Some see Calderon’s invitation as targeting special interests.
Even before Assemblyman Ron Calderon convenes his first meeting of the Assembly Banking and Finance Committee, his fund-raiser has sent a message to the state’s financial industry: Send money.
Fliers promoting a $3,200-per-couple “banking and finance” reception for the newly appointed committee chairman sparked criticism that Calderon unethically was soliciting money by promoting his leadership of the committee.
About 300 invitations arrived at lobbyists’ offices as lawmakers prepared to return to Sacramento for the new year and Assembly policy committees were gearing up to hold public hearings and ultimately decide the fate of major legislation.
Calderon, D-Montebello, said the flier’s wording was a big mistake.
He hadn’t reviewed and approved the invitation before it was sent, Calderon said.
“This will never happen again – I guarantee it,” Calderon said. “I don’t like being in this position.”
The Assembly speaker’s office, responding to an inquiry by The Bee, asked Calderon to recast the fund-raising flier Wednesday because of its “banking and finance” reference and because it erroneously claimed Speaker Fabian Nunez would attend the event.
Within hours, Calderon’s office released a new version containing the following notation: “Any previous mention of a specific committee reference was erroneous.”
Calderon’s flier is one of more than two dozen fund-raising invitations from legislative and state officeholders that are flooding Capitol offices to retire campaign debt or restock coffers in preparation for 2006 races.
Most invitations simply name the legislator, describe the event and list ticket prices. Critics claim Calderon’s reference to “banking and finance” essentially targeted one special-interest group and implied a connection to the Assembly Banking and Finance Committee.
For their $3,200, donors would receive “food, fun, friendship and premium wines” at the Firehouse Restaurant in Old Sacramento.
“The message is, ‘If you want your bills heard in my committee, come visit me,’ ” said Bob Stern, president of the Center for Governmental Studies in Los Angeles. “And pay some money to do that. It just sends the wrong message.”
Jamie Court, president of the Foundation for Taxpayer and Consumer Rights, said the flier “basically put a for-sale sign on the Banking and Finance Committee.”
“This is probably the most blatant mixing of policy and politics that I’ve ever seen in an invitation,” Court said.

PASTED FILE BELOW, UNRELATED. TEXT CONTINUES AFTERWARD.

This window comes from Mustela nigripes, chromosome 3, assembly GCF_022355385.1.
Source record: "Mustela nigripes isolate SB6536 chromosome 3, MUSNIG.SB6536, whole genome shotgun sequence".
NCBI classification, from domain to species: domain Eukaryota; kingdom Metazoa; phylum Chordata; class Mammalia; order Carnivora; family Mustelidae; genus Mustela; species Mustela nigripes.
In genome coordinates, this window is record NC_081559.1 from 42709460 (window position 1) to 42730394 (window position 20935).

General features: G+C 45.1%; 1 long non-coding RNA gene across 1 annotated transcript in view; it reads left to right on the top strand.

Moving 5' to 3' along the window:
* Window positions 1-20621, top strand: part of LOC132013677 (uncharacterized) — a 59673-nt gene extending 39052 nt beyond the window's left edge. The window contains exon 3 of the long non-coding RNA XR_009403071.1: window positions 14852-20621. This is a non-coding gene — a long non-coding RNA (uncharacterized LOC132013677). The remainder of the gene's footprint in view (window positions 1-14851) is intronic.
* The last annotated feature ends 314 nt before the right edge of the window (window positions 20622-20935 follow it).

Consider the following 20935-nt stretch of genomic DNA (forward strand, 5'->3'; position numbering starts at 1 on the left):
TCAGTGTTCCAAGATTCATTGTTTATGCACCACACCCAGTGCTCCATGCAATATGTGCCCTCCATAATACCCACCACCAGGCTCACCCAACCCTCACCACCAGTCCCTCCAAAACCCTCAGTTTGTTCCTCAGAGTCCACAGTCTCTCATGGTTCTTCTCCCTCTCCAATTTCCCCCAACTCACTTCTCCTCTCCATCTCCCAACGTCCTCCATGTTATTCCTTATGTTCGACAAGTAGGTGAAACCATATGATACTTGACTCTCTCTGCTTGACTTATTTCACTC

Assemblyman Ray Haynes, R-Murrieta, called the flier “a little bit over the top.”
“OK, so he’s chairman of the Banking and Finance Committee,” he said. “Everyone knows it. You don’t have to broadcast it. If you wish to solicit the banking and finance industry for contributions, as the (committee) chair, you ought not be so blatant about it.”
In asking Calderon’s office to recast the flier, the Assembly speaker’s office did not conclude that Calderon’s intentions were improper but wants such invitations to avoid “even the appearance of impropriety,” said Steve Maviglio, Nunez’s deputy chief of staff.
Calderon said the flier was written by a newcomer to legislative fund-raising who did not realize that four simple words, “banking and finance reception,” could stir such controversy.
“It’s a nuance, but it’s an important nuance. The problem (with the wording) is that there exists a firewall between the political side and the policy side of things,” Calderon said.
He said the flier went to a wide variety of prospective donors, not simply those in the banking and finance industry.
The two-term Democrat said the term “banking and finance reception” referred to his fund-raiser’s concept of bringing him, donors and members of his committee together for a friendly get-together that had nothing to do with committee votes.
Calderon said that he and the fund-raiser, John Jacobs, had agreed to hold a campaign event this month and “I just left it up to him to determine what the makeup would be.”
Calderon, known at the Capitol as a prodigious fund-raiser who has billed campaign coffers for multiple trips to Las Vegas, said the recent flier neither intended nor implied that donors would get favorable legislative treatment.
“I’ve been on the (committee) for two years, and my votes speak for themselves,” he said. “I’m always supportive of bills that are pro-consumer.”
Jacobs, of Innovative Marketing Promotions Group (IMPG), said he sent the invitations out without waiting to sit down with Calderon because he wanted to get the event on donors’ calendars.
“Basically, I sent out a flier without getting proper approval, and I did not do as much research as I should have,” he said. “I did not mean to cause (Calderon) any challenges.”
The Bee’s Jim Sanders can be reached at (916) 326-5538 or [email protected]